Question 1. Is there an association between food allergy and asthma exacerbations?
From Chapter 8 of the Philippine Consensus Report on Asthma 2004 by the Philippine College of Chest Physicians.
This guideline starts below.
Is there an association between food allergy and asthma exacerbations?
Yes, the association between food allergy and asthma has now been clearly established.
Summary of Evidence
There is evidence that respiratory responses, including bronchoconstriction and increased airway hyperresponsiveness, have been demonstrated in individuals following positive food challenges. However, food-induced asthma in adults is actually not very common, with an incidence of only 2-8.5%. The clinical correlation of food allergy with asthma is much higher in children at 17%.
Multiple food allergy is generally uncommon. In infants and children, the majority of allergic reactions are due to milk, eggs, soy, peanuts and wheat, while in adults, the most common food allergens are peanuts, tree nuts, fish, shellfish, and eggs.
Sulfite-containing foods have been shown to cause bronchospasm and severe asthmatic attacks in sensitive asthmatic patients, although the mechanism by which sulfate agents worsen asthma is unknown. The relationship between monosodium glutamate (MSG) and asthma is more controversial with several groups reporting both association and non-association. The mechanism by which MSG produces asthma attacks is not well understood. There is conflicting evidence as to whether MSG exacerbates or induces asthma or if it alters airway reactivity. Tartrazine (FD&C Yellow No. 5) and other dyes commonly used for artificial coloring of food, drink, pills and tablets have been reported to cause urticaria and asthmatic symptoms in a few sensitive patients.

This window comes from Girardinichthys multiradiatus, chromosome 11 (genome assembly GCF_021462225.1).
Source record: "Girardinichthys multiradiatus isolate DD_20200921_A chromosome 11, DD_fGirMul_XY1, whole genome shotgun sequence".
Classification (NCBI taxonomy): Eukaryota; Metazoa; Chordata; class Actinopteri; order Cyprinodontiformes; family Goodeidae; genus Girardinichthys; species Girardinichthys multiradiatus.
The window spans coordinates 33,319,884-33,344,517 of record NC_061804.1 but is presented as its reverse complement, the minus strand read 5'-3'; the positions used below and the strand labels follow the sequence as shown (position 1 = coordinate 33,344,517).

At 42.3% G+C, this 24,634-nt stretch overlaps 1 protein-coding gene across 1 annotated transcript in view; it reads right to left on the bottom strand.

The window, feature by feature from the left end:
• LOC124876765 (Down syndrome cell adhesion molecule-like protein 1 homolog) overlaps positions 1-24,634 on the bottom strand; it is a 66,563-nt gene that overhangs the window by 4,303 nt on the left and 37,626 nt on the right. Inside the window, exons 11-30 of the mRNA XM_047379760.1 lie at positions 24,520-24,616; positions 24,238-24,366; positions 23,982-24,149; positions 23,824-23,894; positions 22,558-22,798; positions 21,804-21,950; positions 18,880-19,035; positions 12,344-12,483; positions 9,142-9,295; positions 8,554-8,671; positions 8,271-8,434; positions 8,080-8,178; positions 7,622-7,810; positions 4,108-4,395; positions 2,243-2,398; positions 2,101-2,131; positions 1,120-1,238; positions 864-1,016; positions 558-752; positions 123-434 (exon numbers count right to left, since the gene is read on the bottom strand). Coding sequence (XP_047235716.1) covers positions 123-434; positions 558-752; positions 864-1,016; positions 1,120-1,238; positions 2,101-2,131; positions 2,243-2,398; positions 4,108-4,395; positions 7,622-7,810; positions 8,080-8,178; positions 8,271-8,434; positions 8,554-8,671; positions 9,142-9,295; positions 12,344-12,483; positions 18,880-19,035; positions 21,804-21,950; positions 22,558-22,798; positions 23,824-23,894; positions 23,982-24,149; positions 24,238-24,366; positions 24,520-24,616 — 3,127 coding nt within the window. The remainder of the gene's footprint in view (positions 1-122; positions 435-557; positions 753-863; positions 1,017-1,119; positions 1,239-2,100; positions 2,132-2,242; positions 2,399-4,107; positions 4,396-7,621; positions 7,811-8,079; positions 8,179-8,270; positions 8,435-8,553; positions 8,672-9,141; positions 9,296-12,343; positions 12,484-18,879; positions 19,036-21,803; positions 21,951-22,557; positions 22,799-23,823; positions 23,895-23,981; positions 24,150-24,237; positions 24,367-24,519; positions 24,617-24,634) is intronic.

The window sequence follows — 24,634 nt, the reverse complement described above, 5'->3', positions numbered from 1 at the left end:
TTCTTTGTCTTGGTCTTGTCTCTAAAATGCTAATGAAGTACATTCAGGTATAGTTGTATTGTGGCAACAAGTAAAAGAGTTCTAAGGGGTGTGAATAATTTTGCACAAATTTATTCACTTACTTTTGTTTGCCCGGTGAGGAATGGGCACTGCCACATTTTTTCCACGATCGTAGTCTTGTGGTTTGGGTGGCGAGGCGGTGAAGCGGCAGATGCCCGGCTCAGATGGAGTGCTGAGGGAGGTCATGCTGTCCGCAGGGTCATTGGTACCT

Asthma exacerbated by food allergy should be suspected in the following circumstances:
- If asthma started early in life, especially if associated with atopic dermatitis.
- If asthma associated with a current or part history of food allergies or atopic dermatitis.
- If wheezing after specific foods has been noted.
- If asthma poorly controlled even with appropriate medications and aeroallergen avoidance.
Food-induced asthma may present acutely, occurring within minutes to one hour of food ingestion, manifesting initially with itchy watery eyes and nose, and itchiness in the mouth. This may later on progress to deep, repetitive coughing, shortness of breath, and wheezing. Acute attacks of asthma may be severe and occasionally progress to systemic anaphylaxis and even death. Respiratory reactions from food allergens may also be subtle, at times presenting only with cough, chronic asthma, or increased BHR.
The diagnosis of food allergy is dependent on adequate history and physical examination, skin testing or in vitro antigen-specific IgE tests, results of an appropriated exclusion diet and blinded provocation when this may be performed safely.
Food-induced asthma is confirmed if food challenge reveals wheezing, a significant drop in FEV1, or a positive methacholine challenge on the test day but not on the placebo day. Elimination of the suspected food is often tried as part of a diagnostic approach. If symptoms resolve, confirmation by food challenge is recommended, except in cases wherein the patient has a convincing history of systemic anaphylaxis to a specific food.
Following identification of allergenic food, strict elimination of that food is the only treatment proven effective to prevent reactions. The use of oral desensitization, prophylactic medications, or immunotherapy has not yet been demonstrated in well-designed studies to have clear efficacy in the management of food allergies.« Previous Next »